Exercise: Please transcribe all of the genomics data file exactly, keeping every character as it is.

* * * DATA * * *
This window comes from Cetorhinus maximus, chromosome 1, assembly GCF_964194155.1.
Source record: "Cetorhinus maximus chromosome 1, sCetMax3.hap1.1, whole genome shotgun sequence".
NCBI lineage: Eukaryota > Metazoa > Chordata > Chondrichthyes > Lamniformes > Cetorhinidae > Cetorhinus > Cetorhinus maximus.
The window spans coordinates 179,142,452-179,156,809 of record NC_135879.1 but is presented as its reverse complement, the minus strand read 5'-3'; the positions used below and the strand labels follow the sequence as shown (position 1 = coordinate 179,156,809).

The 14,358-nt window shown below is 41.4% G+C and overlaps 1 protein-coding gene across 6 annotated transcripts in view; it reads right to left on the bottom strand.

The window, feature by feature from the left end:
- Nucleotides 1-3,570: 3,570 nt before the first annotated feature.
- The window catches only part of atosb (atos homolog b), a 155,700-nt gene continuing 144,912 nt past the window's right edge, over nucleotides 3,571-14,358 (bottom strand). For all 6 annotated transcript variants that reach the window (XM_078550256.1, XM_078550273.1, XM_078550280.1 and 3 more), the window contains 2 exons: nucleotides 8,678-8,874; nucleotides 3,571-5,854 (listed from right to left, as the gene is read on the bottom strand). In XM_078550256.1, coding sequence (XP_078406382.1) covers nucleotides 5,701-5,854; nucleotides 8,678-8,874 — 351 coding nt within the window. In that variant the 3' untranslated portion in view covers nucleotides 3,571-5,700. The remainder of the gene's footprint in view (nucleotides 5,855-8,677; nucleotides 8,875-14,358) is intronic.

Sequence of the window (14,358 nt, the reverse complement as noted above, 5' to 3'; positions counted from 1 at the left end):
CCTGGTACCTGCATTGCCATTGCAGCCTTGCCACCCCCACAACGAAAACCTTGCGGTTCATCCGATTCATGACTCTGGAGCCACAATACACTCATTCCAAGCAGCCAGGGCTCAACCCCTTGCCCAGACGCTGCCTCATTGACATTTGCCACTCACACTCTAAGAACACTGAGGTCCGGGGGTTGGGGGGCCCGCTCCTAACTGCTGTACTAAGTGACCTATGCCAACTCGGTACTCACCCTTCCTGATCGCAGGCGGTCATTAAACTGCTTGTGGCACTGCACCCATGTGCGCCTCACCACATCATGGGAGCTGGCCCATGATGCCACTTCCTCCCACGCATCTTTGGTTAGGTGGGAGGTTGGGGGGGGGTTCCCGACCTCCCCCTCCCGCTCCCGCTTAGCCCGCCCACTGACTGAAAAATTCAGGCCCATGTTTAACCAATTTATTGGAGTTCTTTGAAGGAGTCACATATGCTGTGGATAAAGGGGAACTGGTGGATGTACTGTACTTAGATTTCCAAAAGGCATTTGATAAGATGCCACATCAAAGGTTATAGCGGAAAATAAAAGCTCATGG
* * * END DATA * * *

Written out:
This window comes from Cetorhinus maximus, chromosome 1, assembly GCF_964194155.1.
Source record: "Cetorhinus maximus chromosome 1, sCetMax3.hap1.1, whole genome shotgun sequence".
NCBI lineage: Eukaryota > Metazoa > Chordata > Chondrichthyes > Lamniformes > Cetorhinidae > Cetorhinus > Cetorhinus maximus.
The window spans coordinates 179,142,452-179,156,809 of record NC_135879.1 but is presented as its reverse complement, the minus strand read 5'-3'; the positions used below and the strand labels follow the sequence as shown (position 1 = coordinate 179,156,809).

The 14,358-nt window shown below is 41.4% G+C and overlaps 1 protein-coding gene across 6 annotated transcripts in view; it reads right to left on the bottom strand.

The window, feature by feature from the left end:
- Nucleotides 1-3,570: 3,570 nt before the first annotated feature.
- The window catches only part of atosb (atos homolog b), a 155,700-nt gene continuing 144,912 nt past the window's right edge, over nucleotides 3,571-14,358 (bottom strand). For all 6 annotated transcript variants that reach the window (XM_078550256.1, XM_078550273.1, XM_078550280.1 and 3 more), the window contains 2 exons: nucleotides 8,678-8,874; nucleotides 3,571-5,854 (listed from right to left, as the gene is read on the bottom strand). In XM_078550256.1, coding sequence (XP_078406382.1) covers nucleotides 5,701-5,854; nucleotides 8,678-8,874 — 351 coding nt within the window. In that variant the 3' untranslated portion in view covers nucleotides 3,571-5,700. The remainder of the gene's footprint in view (nucleotides 5,855-8,677; nucleotides 8,875-14,358) is intronic.

Sequence of the window (14,358 nt, the reverse complement as noted above, 5' to 3'; positions counted from 1 at the left end):
CCTGGTACCTGCATTGCCATTGCAGCCTTGCCACCCCCACAACGAAAACCTTGCGGTTCATCCGATTCATGACTCTGGAGCCACAATACACTCATTCCAAGCAGCCAGGGCTCAACCCCTTGCCCAGACGCTGCCTCATTGACATTTGCCACTCACACTCTAAGAACACTGAGGTCCGGGGGTTGGGGGGCCCGCTCCTAACTGCTGTACTAAGTGACCTATGCCAACTCGGTACTCACCCTTCCTGATCGCAGGCGGTCATTAAACTGCTTGTGGCACTGCACCCATGTGCGCCTCACCACATCATGGGAGCTGGCCCATGATGCCACTTCCTCCCACGCATCTTTGGTTAGGTGGGAGGTTGGGGGGGGGTTCCCGACCTCCCCCTCCCGCTCCCGCTTAGCCCGCCCACTGACTGAAAAATTCAGGCCCATGTTTAACCAATTTATTGGAGTTCTTTGAAGGAGTCACATATGCTGTGGATAAAGGGGAACTGGTGGATGTACTGTACTTAGATTTCCAAAAGGCATTTGATAAGATGCCACATCAAAGGTTATAGCGGAAAATAAAAGCTCATGG